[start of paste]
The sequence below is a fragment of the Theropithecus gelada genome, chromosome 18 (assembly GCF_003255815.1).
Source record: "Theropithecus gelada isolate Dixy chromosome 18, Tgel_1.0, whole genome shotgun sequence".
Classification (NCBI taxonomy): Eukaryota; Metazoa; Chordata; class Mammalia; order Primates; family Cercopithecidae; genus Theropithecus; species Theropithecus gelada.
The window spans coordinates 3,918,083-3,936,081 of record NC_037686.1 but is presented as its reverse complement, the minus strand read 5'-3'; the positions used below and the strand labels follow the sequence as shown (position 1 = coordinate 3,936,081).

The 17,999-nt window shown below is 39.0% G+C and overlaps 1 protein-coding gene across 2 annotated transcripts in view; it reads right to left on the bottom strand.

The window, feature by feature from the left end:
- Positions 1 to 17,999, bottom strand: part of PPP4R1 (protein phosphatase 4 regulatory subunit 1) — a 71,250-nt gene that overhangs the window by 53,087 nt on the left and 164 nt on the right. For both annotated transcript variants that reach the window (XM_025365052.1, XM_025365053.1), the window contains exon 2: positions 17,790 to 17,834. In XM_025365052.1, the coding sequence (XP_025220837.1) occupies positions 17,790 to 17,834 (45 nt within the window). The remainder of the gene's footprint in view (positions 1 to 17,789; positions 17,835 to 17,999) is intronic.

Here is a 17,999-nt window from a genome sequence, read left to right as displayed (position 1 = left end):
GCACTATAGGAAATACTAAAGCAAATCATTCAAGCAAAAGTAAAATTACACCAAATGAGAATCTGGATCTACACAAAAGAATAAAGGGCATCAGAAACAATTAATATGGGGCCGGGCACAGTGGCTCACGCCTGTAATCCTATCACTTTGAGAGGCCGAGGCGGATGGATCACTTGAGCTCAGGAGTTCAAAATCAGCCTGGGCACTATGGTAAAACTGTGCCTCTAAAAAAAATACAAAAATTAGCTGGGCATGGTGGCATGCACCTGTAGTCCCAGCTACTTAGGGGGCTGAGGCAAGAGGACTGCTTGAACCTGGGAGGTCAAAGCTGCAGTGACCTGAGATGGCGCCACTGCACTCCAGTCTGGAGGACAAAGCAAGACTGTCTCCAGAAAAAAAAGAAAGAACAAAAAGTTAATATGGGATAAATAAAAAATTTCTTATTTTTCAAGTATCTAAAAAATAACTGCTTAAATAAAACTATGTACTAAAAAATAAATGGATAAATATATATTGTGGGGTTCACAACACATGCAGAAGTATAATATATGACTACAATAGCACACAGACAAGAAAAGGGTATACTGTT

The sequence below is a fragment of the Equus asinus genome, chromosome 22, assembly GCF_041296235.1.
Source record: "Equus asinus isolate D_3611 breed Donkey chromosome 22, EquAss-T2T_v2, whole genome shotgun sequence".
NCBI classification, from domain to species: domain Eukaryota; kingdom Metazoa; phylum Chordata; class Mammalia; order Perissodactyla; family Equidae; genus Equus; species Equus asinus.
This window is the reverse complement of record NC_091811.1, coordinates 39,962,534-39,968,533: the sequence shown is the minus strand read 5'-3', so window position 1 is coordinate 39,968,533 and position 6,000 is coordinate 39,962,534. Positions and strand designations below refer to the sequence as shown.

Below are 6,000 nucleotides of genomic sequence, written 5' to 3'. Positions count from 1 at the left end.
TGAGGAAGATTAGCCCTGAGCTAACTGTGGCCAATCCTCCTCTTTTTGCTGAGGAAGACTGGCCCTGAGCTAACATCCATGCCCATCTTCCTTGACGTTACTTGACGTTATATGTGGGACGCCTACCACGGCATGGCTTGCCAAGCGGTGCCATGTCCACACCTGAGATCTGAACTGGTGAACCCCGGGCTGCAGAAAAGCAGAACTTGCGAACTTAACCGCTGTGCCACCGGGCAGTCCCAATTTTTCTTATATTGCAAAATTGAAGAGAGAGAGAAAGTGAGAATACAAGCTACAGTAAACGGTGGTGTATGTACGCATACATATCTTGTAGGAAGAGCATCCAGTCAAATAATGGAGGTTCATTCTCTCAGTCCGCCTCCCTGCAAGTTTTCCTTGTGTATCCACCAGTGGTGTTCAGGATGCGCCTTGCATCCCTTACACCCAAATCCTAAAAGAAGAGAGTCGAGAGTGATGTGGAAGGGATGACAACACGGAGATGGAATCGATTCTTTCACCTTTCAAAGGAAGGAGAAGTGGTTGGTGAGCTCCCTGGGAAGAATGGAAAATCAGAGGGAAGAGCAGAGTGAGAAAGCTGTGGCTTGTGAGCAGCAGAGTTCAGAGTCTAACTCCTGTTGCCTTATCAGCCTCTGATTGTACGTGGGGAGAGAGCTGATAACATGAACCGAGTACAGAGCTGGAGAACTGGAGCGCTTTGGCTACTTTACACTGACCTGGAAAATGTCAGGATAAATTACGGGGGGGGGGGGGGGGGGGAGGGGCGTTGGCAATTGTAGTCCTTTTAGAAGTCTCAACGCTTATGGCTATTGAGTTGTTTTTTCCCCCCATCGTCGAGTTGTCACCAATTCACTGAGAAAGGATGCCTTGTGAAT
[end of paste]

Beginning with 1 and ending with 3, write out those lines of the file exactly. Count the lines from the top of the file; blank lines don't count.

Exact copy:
The sequence below is a fragment of the Theropithecus gelada genome, chromosome 18 (assembly GCF_003255815.1).
Source record: "Theropithecus gelada isolate Dixy chromosome 18, Tgel_1.0, whole genome shotgun sequence".
Classification (NCBI taxonomy): Eukaryota; Metazoa; Chordata; class Mammalia; order Primates; family Cercopithecidae; genus Theropithecus; species Theropithecus gelada.